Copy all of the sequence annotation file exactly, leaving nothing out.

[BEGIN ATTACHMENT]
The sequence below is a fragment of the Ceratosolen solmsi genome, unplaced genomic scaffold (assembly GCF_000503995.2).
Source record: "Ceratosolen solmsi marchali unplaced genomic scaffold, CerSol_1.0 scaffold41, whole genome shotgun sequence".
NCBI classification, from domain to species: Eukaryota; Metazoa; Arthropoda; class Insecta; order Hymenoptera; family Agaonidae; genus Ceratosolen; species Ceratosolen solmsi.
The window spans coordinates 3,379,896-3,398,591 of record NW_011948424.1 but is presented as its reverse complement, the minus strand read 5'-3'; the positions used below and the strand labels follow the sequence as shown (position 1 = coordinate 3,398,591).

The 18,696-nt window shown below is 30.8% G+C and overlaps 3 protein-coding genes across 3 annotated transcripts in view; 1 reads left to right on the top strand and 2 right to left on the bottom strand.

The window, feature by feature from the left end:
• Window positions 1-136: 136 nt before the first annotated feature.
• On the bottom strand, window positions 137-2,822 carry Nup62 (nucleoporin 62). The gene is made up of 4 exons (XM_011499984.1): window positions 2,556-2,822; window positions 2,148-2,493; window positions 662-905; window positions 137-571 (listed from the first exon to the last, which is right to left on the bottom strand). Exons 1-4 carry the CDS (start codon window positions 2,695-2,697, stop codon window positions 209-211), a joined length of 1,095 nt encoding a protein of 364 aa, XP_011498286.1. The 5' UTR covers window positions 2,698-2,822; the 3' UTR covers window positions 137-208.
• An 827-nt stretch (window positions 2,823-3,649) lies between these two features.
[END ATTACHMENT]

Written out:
The sequence below is a fragment of the Ceratosolen solmsi genome, unplaced genomic scaffold (assembly GCF_000503995.2).
Source record: "Ceratosolen solmsi marchali unplaced genomic scaffold, CerSol_1.0 scaffold41, whole genome shotgun sequence".
NCBI classification, from domain to species: Eukaryota; Metazoa; Arthropoda; class Insecta; order Hymenoptera; family Agaonidae; genus Ceratosolen; species Ceratosolen solmsi.
The window spans coordinates 3,379,896-3,398,591 of record NW_011948424.1 but is presented as its reverse complement, the minus strand read 5'-3'; the positions used below and the strand labels follow the sequence as shown (position 1 = coordinate 3,398,591).

The 18,696-nt window shown below is 30.8% G+C and overlaps 3 protein-coding genes across 3 annotated transcripts in view; 1 reads left to right on the top strand and 2 right to left on the bottom strand.

The window, feature by feature from the left end:
• Window positions 1-136: 136 nt before the first annotated feature.
• On the bottom strand, window positions 137-2,822 carry Nup62 (nucleoporin 62). The gene is made up of 4 exons (XM_011499984.1): window positions 2,556-2,822; window positions 2,148-2,493; window positions 662-905; window positions 137-571 (listed from the first exon to the last, which is right to left on the bottom strand). Exons 1-4 carry the CDS (start codon window positions 2,695-2,697, stop codon window positions 209-211), a joined length of 1,095 nt encoding a protein of 364 aa, XP_011498286.1. The 5' UTR covers window positions 2,698-2,822; the 3' UTR covers window positions 137-208.
• An 827-nt stretch (window positions 2,823-3,649) lies between these two features.